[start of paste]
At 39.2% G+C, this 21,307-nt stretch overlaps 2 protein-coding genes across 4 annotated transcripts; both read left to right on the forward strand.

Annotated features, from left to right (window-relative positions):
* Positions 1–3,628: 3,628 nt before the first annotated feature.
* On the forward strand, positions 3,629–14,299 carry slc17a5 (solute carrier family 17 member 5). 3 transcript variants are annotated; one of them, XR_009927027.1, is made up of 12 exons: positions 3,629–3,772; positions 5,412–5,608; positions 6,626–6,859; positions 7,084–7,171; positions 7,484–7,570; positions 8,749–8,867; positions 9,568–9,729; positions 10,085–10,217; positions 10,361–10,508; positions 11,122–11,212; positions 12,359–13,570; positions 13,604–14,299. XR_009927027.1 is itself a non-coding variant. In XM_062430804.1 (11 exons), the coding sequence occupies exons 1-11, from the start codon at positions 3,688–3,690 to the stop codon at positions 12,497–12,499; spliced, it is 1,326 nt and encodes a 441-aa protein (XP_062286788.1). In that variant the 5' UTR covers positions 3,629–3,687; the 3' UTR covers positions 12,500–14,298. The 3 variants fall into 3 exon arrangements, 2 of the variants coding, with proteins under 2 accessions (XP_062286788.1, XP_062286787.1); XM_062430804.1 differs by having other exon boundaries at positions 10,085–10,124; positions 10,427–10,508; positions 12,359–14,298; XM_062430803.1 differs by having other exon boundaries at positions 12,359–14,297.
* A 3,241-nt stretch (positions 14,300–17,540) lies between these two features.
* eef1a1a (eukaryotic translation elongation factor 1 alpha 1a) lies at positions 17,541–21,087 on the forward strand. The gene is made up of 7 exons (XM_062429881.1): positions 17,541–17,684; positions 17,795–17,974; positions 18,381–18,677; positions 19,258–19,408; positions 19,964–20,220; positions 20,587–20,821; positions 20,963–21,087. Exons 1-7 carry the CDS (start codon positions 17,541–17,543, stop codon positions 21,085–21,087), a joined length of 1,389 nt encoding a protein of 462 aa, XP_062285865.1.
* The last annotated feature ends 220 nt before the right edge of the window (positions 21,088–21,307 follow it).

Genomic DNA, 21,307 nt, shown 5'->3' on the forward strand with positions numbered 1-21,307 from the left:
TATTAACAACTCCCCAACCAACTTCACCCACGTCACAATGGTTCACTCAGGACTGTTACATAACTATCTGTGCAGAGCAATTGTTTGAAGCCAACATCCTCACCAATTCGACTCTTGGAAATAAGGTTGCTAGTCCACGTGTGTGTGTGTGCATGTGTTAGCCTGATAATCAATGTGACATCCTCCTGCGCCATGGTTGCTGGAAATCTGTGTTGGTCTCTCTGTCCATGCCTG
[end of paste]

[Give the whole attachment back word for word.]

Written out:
At 39.2% G+C, this 21,307-nt stretch overlaps 2 protein-coding genes across 4 annotated transcripts; both read left to right on the forward strand.

Annotated features, from left to right (window-relative positions):
* Positions 1–3,628: 3,628 nt before the first annotated feature.
* On the forward strand, positions 3,629–14,299 carry slc17a5 (solute carrier family 17 member 5). 3 transcript variants are annotated; one of them, XR_009927027.1, is made up of 12 exons: positions 3,629–3,772; positions 5,412–5,608; positions 6,626–6,859; positions 7,084–7,171; positions 7,484–7,570; positions 8,749–8,867; positions 9,568–9,729; positions 10,085–10,217; positions 10,361–10,508; positions 11,122–11,212; positions 12,359–13,570; positions 13,604–14,299. XR_009927027.1 is itself a non-coding variant. In XM_062430804.1 (11 exons), the coding sequence occupies exons 1-11, from the start codon at positions 3,688–3,690 to the stop codon at positions 12,497–12,499; spliced, it is 1,326 nt and encodes a 441-aa protein (XP_062286788.1). In that variant the 5' UTR covers positions 3,629–3,687; the 3' UTR covers positions 12,500–14,298. The 3 variants fall into 3 exon arrangements, 2 of the variants coding, with proteins under 2 accessions (XP_062286788.1, XP_062286787.1); XM_062430804.1 differs by having other exon boundaries at positions 10,085–10,124; positions 10,427–10,508; positions 12,359–14,298; XM_062430803.1 differs by having other exon boundaries at positions 12,359–14,297.
* A 3,241-nt stretch (positions 14,300–17,540) lies between these two features.
* eef1a1a (eukaryotic translation elongation factor 1 alpha 1a) lies at positions 17,541–21,087 on the forward strand. The gene is made up of 7 exons (XM_062429881.1): positions 17,541–17,684; positions 17,795–17,974; positions 18,381–18,677; positions 19,258–19,408; positions 19,964–20,220; positions 20,587–20,821; positions 20,963–21,087. Exons 1-7 carry the CDS (start codon positions 17,541–17,543, stop codon positions 21,085–21,087), a joined length of 1,389 nt encoding a protein of 462 aa, XP_062285865.1.
* The last annotated feature ends 220 nt before the right edge of the window (positions 21,088–21,307 follow it).

Genomic DNA, 21,307 nt, shown 5'->3' on the forward strand with positions numbered 1-21,307 from the left:
TATTAACAACTCCCCAACCAACTTCACCCACGTCACAATGGTTCACTCAGGACTGTTACATAACTATCTGTGCAGAGCAATTGTTTGAAGCCAACATCCTCACCAATTCGACTCTTGGAAATAAGGTTGCTAGTCCACGTGTGTGTGTGTGCATGTGTTAGCCTGATAATCAATGTGACATCCTCCTGCGCCATGGTTGCTGGAAATCTGTGTTGGTCTCTCTGTCCATGCCTG